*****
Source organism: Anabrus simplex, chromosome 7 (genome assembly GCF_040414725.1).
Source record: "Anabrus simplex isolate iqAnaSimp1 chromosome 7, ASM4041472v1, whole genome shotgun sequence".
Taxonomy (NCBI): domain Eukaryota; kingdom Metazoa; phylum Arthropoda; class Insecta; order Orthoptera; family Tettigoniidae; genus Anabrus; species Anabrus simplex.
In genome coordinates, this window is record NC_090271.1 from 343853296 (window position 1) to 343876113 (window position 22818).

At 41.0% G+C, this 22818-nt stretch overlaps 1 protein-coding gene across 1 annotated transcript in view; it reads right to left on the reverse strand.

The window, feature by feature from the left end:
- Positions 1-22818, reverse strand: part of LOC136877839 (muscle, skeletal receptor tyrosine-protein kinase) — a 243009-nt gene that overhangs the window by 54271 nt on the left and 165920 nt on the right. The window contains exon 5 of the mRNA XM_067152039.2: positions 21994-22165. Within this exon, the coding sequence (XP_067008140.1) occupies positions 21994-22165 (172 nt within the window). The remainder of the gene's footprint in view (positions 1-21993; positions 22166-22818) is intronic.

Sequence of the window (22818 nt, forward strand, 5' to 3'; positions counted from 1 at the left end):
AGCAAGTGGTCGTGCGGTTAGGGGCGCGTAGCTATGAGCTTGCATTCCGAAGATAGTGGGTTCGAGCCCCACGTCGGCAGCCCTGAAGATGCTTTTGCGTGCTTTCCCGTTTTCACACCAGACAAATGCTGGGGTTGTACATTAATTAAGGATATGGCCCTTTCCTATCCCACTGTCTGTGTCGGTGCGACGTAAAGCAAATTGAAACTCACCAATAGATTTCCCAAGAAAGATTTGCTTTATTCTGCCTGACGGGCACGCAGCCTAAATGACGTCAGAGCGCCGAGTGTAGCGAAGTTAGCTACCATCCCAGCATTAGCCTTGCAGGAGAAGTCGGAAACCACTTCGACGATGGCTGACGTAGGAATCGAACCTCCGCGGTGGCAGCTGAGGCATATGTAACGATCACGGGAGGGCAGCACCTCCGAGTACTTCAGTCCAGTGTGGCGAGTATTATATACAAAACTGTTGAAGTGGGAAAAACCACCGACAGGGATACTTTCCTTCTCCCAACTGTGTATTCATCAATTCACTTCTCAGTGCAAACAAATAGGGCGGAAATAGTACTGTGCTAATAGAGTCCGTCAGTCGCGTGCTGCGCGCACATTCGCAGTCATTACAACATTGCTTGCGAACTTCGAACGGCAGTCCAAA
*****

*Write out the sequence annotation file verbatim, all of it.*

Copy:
Source organism: Anabrus simplex, chromosome 7 (genome assembly GCF_040414725.1).
Source record: "Anabrus simplex isolate iqAnaSimp1 chromosome 7, ASM4041472v1, whole genome shotgun sequence".
Taxonomy (NCBI): domain Eukaryota; kingdom Metazoa; phylum Arthropoda; class Insecta; order Orthoptera; family Tettigoniidae; genus Anabrus; species Anabrus simplex.
In genome coordinates, this window is record NC_090271.1 from 343853296 (window position 1) to 343876113 (window position 22818).

At 41.0% G+C, this 22818-nt stretch overlaps 1 protein-coding gene across 1 annotated transcript in view; it reads right to left on the reverse strand.

The window, feature by feature from the left end:
- Positions 1-22818, reverse strand: part of LOC136877839 (muscle, skeletal receptor tyrosine-protein kinase) — a 243009-nt gene that overhangs the window by 54271 nt on the left and 165920 nt on the right. The window contains exon 5 of the mRNA XM_067152039.2: positions 21994-22165. Within this exon, the coding sequence (XP_067008140.1) occupies positions 21994-22165 (172 nt within the window). The remainder of the gene's footprint in view (positions 1-21993; positions 22166-22818) is intronic.

Sequence of the window (22818 nt, forward strand, 5' to 3'; positions counted from 1 at the left end):
AGCAAGTGGTCGTGCGGTTAGGGGCGCGTAGCTATGAGCTTGCATTCCGAAGATAGTGGGTTCGAGCCCCACGTCGGCAGCCCTGAAGATGCTTTTGCGTGCTTTCCCGTTTTCACACCAGACAAATGCTGGGGTTGTACATTAATTAAGGATATGGCCCTTTCCTATCCCACTGTCTGTGTCGGTGCGACGTAAAGCAAATTGAAACTCACCAATAGATTTCCCAAGAAAGATTTGCTTTATTCTGCCTGACGGGCACGCAGCCTAAATGACGTCAGAGCGCCGAGTGTAGCGAAGTTAGCTACCATCCCAGCATTAGCCTTGCAGGAGAAGTCGGAAACCACTTCGACGATGGCTGACGTAGGAATCGAACCTCCGCGGTGGCAGCTGAGGCATATGTAACGATCACGGGAGGGCAGCACCTCCGAGTACTTCAGTCCAGTGTGGCGAGTATTATATACAAAACTGTTGAAGTGGGAAAAACCACCGACAGGGATACTTTCCTTCTCCCAACTGTGTATTCATCAATTCACTTCTCAGTGCAAACAAATAGGGCGGAAATAGTACTGTGCTAATAGAGTCCGTCAGTCGCGTGCTGCGCGCACATTCGCAGTCATTACAACATTGCTTGCGAACTTCGAACGGCAGTCCAAA